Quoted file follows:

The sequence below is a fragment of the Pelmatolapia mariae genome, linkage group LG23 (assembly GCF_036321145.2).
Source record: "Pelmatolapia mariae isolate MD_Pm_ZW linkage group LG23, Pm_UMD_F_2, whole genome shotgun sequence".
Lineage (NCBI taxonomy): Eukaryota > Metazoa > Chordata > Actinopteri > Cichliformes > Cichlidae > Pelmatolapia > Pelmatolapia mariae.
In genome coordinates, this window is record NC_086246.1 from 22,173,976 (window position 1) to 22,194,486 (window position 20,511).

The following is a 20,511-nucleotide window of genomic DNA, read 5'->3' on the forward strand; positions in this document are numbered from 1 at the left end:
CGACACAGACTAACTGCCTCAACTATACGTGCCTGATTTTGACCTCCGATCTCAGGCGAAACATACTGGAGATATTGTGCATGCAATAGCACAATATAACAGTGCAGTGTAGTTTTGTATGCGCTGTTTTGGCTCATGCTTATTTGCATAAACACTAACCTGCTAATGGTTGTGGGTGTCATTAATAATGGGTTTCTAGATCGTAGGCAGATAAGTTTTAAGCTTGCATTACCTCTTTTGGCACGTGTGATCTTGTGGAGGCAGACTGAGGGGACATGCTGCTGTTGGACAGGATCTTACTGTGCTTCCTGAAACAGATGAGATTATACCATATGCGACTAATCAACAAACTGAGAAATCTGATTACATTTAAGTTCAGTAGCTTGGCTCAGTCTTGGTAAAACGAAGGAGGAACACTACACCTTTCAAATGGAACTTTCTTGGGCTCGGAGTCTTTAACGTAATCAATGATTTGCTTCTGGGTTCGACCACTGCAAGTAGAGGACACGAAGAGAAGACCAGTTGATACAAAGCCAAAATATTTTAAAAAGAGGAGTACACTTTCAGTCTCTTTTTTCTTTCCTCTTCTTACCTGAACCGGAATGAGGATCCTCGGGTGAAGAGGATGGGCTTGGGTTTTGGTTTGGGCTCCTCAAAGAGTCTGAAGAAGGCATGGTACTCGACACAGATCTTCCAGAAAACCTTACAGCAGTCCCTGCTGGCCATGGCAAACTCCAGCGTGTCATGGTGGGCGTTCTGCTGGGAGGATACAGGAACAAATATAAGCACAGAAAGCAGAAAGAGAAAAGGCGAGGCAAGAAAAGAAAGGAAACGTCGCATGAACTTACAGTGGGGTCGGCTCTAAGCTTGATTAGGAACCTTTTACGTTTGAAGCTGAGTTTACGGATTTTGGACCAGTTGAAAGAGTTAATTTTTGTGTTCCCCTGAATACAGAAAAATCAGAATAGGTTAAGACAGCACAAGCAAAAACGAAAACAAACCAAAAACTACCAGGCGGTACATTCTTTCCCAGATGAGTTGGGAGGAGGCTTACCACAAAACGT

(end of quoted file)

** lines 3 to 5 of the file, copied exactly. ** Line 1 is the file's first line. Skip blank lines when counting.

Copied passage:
Lineage (NCBI taxonomy): Eukaryota > Metazoa > Chordata > Actinopteri > Cichliformes > Cichlidae > Pelmatolapia > Pelmatolapia mariae.
In genome coordinates, this window is record NC_086246.1 from 22,173,976 (window position 1) to 22,194,486 (window position 20,511).

The following is a 20,511-nucleotide window of genomic DNA, read 5'->3' on the forward strand; positions in this document are numbered from 1 at the left end: